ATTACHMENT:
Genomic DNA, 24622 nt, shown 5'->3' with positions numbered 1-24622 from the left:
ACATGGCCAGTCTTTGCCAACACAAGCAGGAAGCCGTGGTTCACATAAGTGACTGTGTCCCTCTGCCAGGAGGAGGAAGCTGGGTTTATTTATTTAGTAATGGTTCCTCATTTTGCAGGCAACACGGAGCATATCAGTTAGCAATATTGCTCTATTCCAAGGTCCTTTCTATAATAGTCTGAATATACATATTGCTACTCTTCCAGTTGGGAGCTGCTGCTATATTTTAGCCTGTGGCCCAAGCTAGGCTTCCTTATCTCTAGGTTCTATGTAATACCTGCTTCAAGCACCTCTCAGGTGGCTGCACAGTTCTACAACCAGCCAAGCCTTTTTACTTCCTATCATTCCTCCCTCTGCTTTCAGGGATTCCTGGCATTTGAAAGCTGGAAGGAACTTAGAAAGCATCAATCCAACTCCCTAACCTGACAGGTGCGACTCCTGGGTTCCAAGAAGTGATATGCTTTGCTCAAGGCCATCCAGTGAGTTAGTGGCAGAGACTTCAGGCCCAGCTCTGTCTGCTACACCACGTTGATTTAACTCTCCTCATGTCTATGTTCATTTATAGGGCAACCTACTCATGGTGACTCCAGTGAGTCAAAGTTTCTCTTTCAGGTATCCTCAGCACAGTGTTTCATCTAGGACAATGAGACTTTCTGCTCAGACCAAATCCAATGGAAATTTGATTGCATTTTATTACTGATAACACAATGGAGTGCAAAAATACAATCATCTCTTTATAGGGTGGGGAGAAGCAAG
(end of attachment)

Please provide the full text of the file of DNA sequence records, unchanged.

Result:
Genomic DNA, 24622 nt, shown 5'->3' with positions numbered 1-24622 from the left:
ACATGGCCAGTCTTTGCCAACACAAGCAGGAAGCCGTGGTTCACATAAGTGACTGTGTCCCTCTGCCAGGAGGAGGAAGCTGGGTTTATTTATTTAGTAATGGTTCCTCATTTTGCAGGCAACACGGAGCATATCAGTTAGCAATATTGCTCTATTCCAAGGTCCTTTCTATAATAGTCTGAATATACATATTGCTACTCTTCCAGTTGGGAGCTGCTGCTATATTTTAGCCTGTGGCCCAAGCTAGGCTTCCTTATCTCTAGGTTCTATGTAATACCTGCTTCAAGCACCTCTCAGGTGGCTGCACAGTTCTACAACCAGCCAAGCCTTTTTACTTCCTATCATTCCTCCCTCTGCTTTCAGGGATTCCTGGCATTTGAAAGCTGGAAGGAACTTAGAAAGCATCAATCCAACTCCCTAACCTGACAGGTGCGACTCCTGGGTTCCAAGAAGTGATATGCTTTGCTCAAGGCCATCCAGTGAGTTAGTGGCAGAGACTTCAGGCCCAGCTCTGTCTGCTACACCACGTTGATTTAACTCTCCTCATGTCTATGTTCATTTATAGGGCAACCTACTCATGGTGACTCCAGTGAGTCAAAGTTTCTCTTTCAGGTATCCTCAGCACAGTGTTTCATCTAGGACAATGAGACTTTCTGCTCAGACCAAATCCAATGGAAATTTGATTGCATTTTATTACTGATAACACAATGGAGTGCAAAAATACAATCATCTCTTTATAGGGTGGGGAGAAGCAAG